• Easier to ward off non-strategic projects (“shiny objects”)
  • Easier to structure your performance dashboard(s)

If you haven’t defined goals this way before and aren’t sure how to set relevant goals, you have a couple options.

1) Take your best guess, then re-evaluate after a few weeks or months. Were you way under or way over? Adjust accordingly. To avoid frustrating the rest of your organization in the interim, be sure to wait to communicate the new KPIs until they are firmed up and signed off by all parties.

2) Use industry benchmarks to establish your goals. Depending on your need, there are numerous tools available — free and paid — that can help you see how your conversion rate, rich media click-through rate, or SEM spend compares within your industry. One benchmarking tool I frequently use is

What Else Will Be in the Workshop?

In addition to explaining the ladder concept, Kate and I will:

  • Go into more depth about what makes a good KPI vs. a “bad” KPI
  • Show how to dig deeper in your analysis, and go beyond superficial metrics such as page views or bounce rates
  • Teach you how to design an actionable dashboard that efficiently communicates results and drives change
  • Share the key tasks to complete before, during and after every campaign
  • Provide a list of recommended tracking tools
  • Share campaign monitoring best practices

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How to Engage Your Users: Captioned Videos

While researching the latest in online form best practices and user research, I stumbled across a blog post about making forms accessible for deaf and hard of hearing users.

I’m very familiar with how to make forms accessible for screen readers, but how in the world could a form not be audio accessible? Intrigued, I dug deeper and discovered a fantastic resource called

Audio Accessibility is run by Svetlana Kouznetsova, a Web designer and advocate for the deaf and hard of hearing community.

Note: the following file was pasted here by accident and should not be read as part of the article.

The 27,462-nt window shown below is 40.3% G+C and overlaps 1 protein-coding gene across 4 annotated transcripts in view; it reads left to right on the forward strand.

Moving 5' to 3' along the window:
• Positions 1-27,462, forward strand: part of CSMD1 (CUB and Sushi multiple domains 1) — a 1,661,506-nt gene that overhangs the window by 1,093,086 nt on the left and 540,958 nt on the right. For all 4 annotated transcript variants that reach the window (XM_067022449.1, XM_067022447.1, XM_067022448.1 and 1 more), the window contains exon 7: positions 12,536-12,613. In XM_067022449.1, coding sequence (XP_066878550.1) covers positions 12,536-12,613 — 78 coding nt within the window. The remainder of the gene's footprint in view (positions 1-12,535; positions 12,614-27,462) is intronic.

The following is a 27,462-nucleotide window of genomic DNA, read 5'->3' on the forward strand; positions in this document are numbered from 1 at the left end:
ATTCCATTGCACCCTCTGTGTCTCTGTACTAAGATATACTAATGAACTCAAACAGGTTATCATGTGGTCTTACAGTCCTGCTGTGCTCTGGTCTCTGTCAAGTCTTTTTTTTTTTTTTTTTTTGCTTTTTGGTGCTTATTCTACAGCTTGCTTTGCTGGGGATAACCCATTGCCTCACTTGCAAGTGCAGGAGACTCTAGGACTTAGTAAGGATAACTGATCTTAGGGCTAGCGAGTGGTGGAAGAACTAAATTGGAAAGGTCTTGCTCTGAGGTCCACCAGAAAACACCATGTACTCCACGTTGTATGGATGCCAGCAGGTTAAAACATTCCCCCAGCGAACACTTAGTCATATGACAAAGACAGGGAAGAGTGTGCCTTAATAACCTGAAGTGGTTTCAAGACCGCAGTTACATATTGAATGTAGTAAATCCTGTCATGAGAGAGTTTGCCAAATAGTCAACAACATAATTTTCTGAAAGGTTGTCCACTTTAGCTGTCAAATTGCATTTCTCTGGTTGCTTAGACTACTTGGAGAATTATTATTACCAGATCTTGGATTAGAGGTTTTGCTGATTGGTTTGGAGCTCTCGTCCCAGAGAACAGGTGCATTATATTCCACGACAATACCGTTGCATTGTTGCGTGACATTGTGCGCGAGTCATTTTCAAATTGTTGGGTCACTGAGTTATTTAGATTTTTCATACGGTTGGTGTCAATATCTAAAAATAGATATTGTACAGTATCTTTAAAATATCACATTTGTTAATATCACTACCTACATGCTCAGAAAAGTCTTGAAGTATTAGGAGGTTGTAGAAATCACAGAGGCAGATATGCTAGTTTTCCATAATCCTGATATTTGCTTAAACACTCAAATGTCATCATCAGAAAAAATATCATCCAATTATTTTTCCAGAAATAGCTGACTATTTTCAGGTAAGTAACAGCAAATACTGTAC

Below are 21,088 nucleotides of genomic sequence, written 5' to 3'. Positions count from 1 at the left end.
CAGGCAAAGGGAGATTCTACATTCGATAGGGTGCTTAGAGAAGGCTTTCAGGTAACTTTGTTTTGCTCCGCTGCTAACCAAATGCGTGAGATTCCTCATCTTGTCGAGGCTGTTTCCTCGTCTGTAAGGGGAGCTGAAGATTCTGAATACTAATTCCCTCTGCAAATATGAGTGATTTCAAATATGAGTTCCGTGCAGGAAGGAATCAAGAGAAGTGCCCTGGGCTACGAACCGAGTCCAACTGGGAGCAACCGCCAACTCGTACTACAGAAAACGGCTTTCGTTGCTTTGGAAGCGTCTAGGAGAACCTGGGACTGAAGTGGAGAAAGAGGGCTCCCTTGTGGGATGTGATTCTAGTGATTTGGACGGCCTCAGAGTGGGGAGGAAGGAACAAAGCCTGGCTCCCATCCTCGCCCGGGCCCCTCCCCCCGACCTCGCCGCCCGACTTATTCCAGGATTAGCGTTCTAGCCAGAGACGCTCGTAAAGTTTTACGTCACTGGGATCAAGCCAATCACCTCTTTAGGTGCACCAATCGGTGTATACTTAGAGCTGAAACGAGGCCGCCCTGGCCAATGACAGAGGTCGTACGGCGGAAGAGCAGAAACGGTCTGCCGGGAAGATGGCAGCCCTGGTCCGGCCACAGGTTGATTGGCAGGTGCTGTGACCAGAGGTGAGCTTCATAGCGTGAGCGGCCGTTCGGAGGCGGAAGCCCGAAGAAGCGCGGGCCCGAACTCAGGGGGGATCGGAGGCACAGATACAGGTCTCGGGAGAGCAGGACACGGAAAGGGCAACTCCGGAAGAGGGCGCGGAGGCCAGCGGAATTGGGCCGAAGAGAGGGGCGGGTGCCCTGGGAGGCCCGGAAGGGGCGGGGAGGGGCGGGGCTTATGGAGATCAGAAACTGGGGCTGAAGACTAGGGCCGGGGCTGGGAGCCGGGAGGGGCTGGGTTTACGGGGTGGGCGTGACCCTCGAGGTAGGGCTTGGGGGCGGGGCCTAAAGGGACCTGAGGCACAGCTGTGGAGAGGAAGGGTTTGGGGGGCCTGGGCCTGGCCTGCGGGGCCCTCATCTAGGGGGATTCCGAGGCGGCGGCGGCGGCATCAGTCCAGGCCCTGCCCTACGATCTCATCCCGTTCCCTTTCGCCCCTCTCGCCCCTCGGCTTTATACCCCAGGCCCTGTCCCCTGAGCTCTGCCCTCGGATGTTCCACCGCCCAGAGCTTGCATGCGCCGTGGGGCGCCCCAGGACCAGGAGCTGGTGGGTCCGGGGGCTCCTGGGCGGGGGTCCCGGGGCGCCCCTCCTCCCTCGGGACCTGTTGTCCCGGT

Audio Accessibility

In addition to the wealth of information, resources, and stats Svetlana provides on her site, one of the most eye-opening insights was the research she found about video viewership. More people watch videos longer when the video is captioned. Captioning has universal benefits for all types of audiences.

  • When users are at work and don’t want to disturb others (or be overheard).
  • When the speaker in the video is difficult to understand or is speaking in another language.
  • When users are in noisy environments (e.g., coffeeshops).
  • Captioning also boosts literacy and promotes learning among children.
  • It even helps SEO because the captions are stored in a text file.

Increase video viewership with captioning

I strongly encourage you to watch (and read) Why Caption Your Video. Jay Wayant makes a very compelling case for captioning.

Be wary of automated captioning services and YouTube’s auto-caption feature… as hilariously demonstrated by a video series called Caption Fail.

Caption Fail

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5 Examples of Photos in Megamenus

Done right, megamenus are an elegant way to display a ton of navigation. I have noticed lately that more and more companies are integrating photos into their megamenus as well.

For users on tablets — or those who are just more visually-oriented — including images of your products, your product categories, your people, or your most popular links is a great way to make your site more easily understood.

Besides… they say a picture is worth a 1000 words, right?


Starbucks megamenu

Use caution implementing an exact replica of Starbucks’ megamenu. There are 2 usability flaws to note. First, if the megamenu drops below the fold on smaller screens, there is no way to scroll down to see links on the bottom of the menu. Second, if you move your mouse to the left or right too far, the entire menu disappears. It would be better if the black bars on either side weren’t there. (Visit the site to see what I mean.)